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Dual-energy CT imaging of orbits during episcleral brachytherapy with Ru-106 plaques: a phantom study of its potential for plaque position verification - PDF Version

Kostas Perisinakis, Efstathios T. Detorakis, Antonis Tzedakis, Dimitris Liakopoulos, Efrosini Papadaki, John Damilakis 

European Journal of Medical Physics (Physica Medica) 2020 May;73:1-7.  

doi: 10.1016/j.ejmp.2020.03.020. Epub 2020 Apr 8. PMID: 32278254  

What was your motivation for initiating this study?  

Radioactive plaque brachytherapy is nowadays the dominant vision-preserving treatment for intraocular tumours. Prefabricated solid-silver-coated ruthenium-106/rhodium-106 (Ru-106/Rh-106) plaques are widely used for treatment of ocular tumours of <6 mm thick. At the University Hospital of Heraklion, in Crete, Greece, the technique has been in use for the past five years and so far 38 patients have been treated (32 cases with uveal melanoma, four cases with vasoproliferative retinal lesions and two cases with conjunctival squamous cell carcinomas). Results have been successful with only two cases of local recurrence (6.25%) for uveal melanomas.  

Since magnetic resonance imaging (MRI) provides images of high soft-tissue contrast, it has been reported to be superior to computed tomography (CT) and other imaging techniques available for depicting intraocular tumours and treatment planning. Imaging the eye after plaque placement is important for verification. However, silver-coated Ru-106 plaques are not MRI compatible. Post-operative conventional single-energy CT imaging has been reported to be of limited value regarding plaque positioning verification, since it suffers from severe streaking/shaping artifacts. Besides, dual energy CT (DECT) imaging technology has rapidly evolved during the last decade and advanced metal artifact reduction algorithms (MARs) have been reported to provide high potential for metal artifact reduction in CT imaging. The current study was motivated by the need to test the feasibility of DECT imaging for positioning verification of Ru-106 plaques after surgery. The potential of DECT imaging in combination with an advanced MAR algorithm to provide artifact-free imaging of Ru-106 plaques after surgical placement was investigated.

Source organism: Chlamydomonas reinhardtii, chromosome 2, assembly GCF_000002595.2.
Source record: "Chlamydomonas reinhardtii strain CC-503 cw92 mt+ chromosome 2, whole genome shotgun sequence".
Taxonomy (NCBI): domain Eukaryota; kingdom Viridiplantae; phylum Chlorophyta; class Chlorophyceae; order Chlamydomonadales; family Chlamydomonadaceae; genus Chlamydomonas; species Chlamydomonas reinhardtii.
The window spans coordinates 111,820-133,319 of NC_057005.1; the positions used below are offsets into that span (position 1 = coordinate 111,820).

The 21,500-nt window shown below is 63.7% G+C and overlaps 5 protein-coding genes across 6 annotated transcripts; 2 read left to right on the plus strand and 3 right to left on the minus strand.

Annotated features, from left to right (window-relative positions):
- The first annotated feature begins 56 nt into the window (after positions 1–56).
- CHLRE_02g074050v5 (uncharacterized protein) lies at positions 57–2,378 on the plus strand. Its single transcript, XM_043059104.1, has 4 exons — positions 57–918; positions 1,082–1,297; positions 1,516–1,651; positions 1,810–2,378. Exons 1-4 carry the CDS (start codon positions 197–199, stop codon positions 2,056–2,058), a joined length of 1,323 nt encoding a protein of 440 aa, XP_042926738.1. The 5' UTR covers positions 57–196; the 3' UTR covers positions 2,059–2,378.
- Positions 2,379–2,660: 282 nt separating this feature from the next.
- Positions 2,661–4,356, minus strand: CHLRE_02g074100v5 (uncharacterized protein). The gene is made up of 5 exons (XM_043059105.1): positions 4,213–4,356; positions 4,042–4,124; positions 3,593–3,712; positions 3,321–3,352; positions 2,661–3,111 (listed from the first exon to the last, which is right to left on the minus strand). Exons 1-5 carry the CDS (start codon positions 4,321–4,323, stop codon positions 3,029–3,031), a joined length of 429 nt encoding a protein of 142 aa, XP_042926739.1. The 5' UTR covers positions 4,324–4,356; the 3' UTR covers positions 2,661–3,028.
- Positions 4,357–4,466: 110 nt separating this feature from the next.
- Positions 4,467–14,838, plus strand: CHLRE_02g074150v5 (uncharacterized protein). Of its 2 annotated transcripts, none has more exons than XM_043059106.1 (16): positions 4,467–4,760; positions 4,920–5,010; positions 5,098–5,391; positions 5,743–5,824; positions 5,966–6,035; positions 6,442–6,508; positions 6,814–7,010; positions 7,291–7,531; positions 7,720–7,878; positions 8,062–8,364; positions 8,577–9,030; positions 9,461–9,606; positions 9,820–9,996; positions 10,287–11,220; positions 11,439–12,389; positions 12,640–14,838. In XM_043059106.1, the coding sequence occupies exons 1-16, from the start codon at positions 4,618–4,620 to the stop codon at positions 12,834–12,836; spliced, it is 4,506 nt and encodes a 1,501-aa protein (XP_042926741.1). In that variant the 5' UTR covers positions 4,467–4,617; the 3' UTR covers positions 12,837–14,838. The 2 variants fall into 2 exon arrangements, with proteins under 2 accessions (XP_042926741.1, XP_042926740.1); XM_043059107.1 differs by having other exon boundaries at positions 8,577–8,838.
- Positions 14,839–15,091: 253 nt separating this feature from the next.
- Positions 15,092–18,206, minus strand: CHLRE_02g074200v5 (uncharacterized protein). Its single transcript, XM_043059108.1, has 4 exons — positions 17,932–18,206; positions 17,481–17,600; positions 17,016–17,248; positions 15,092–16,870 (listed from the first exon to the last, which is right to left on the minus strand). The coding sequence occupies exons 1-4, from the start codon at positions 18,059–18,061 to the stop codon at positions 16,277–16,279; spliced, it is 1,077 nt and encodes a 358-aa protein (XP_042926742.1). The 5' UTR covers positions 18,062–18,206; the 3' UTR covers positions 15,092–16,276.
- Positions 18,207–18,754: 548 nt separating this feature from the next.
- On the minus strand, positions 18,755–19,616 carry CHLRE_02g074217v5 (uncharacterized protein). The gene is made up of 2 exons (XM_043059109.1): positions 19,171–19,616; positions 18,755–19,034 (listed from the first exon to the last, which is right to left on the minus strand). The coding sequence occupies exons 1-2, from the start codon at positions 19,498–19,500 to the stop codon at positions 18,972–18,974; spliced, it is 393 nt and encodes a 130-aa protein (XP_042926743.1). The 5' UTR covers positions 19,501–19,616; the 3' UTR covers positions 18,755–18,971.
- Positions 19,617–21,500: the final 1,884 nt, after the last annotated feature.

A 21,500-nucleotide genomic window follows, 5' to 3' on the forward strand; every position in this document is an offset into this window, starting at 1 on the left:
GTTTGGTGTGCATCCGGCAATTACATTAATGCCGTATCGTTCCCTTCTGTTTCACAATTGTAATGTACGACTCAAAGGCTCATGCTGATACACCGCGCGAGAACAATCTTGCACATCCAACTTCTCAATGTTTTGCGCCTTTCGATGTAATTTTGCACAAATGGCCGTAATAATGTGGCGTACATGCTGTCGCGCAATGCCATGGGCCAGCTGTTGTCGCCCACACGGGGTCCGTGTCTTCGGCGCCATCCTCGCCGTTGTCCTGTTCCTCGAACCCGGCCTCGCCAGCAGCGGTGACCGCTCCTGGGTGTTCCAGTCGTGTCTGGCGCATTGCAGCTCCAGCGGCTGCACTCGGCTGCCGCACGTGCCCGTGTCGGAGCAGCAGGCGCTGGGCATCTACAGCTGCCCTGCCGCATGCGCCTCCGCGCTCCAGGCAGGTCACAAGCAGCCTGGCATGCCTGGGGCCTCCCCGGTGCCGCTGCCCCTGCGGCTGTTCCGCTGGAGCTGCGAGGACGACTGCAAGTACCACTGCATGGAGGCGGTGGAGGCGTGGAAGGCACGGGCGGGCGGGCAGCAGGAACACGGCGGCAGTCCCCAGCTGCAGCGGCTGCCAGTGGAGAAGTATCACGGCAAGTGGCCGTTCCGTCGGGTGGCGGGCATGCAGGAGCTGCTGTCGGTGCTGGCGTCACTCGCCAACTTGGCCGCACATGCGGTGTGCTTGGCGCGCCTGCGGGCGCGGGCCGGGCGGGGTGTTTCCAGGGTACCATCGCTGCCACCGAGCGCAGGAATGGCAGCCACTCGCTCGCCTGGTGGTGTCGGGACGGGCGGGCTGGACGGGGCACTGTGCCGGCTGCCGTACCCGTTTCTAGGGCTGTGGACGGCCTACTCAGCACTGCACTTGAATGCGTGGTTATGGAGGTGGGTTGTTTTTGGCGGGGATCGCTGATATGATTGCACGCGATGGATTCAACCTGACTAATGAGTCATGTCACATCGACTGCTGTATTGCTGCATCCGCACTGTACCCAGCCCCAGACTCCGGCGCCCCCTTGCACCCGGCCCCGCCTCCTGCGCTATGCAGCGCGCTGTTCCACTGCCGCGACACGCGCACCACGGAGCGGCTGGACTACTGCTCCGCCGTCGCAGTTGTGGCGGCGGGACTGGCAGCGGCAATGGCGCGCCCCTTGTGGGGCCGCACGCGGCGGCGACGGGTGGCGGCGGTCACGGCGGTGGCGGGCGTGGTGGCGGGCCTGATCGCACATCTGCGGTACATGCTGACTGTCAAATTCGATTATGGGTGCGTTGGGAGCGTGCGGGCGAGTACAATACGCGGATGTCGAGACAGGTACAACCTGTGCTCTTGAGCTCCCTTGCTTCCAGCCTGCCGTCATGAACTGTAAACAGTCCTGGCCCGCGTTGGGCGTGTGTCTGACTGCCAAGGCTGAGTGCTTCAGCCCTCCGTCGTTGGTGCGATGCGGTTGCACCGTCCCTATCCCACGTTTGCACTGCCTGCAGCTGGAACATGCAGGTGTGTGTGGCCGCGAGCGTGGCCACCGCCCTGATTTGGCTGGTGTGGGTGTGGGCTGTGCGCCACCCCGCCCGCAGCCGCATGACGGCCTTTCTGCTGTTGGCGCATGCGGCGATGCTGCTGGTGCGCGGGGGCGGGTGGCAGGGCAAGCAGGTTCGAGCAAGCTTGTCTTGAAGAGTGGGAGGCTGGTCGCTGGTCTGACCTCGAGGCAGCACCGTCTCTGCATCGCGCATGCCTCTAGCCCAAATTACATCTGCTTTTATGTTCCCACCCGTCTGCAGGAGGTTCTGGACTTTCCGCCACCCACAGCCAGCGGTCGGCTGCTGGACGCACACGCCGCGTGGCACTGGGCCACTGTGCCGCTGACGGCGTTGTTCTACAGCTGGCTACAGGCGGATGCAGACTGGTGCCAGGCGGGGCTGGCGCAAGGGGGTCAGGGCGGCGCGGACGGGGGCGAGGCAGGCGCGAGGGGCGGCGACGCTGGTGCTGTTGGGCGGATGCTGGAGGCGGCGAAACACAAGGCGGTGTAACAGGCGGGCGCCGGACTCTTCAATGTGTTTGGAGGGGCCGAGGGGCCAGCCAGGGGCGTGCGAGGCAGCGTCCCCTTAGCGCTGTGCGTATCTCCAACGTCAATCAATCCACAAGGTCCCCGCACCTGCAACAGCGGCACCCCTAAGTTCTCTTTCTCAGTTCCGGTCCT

What were the main challenges during the work? 

The main challenge of this work was to generate a physical anthropomorphic head that closely resembled the head of an adult individual after surgical placement of a Ru-106 plaque. A commercially available physical anthropomorphic head phantom was appropriately modified by attachment of eye-balls that were made of tissue-equivalent material and a silver dummy Ru-106 plaque to the posterior nasal sclera region of the right eye.  

The phantom was subjected to all available DECT protocols for head imaging. Image quality was assessed and compared. The radiation burden to the eye-lens of both healthy and treated eyes from post-surgery DECT imaging was determined with advance Monte Carlo dosimetry methods to suggest the optimum procedure to acquire images in terms of the resulting image quality and radiation dose to eye lenses. The efficiency of eye-bismuth shielding to suppress eye-lens dose from DECT imaging was also assessed. 

What is the most important finding of your study?  

DECT imaging of orbits after Ru-106 plaque positioning was found to provide images with considerably suppressed plaque-related metal streaking/shaping artifacts. The radiation dose to lenses of the eyes from the recommended DECT imaging protocol was found to be similar to corresponding conventional single-energy CT imaging protocols. This dose may be considerably reduced with the use of bismuth shielding without induction of shielding-related artifacts that could obscure the delineation of plaque borders. The optimum DECT image acquisition procedure in terms of image quality and radiation dose to eye lenses was identified. 

What are the implications of this research? 

DECT imaging may enable reliable post-surgery verification of plaque position in patients with intraocular tumours who are treated with silver-coated Ru-106 plaques. 


Kostas Perisinakis 
Associate Professor of Medical Physics
University of Crete Medical School
Department of Medical Physics 
Heraklion, Crete, Greece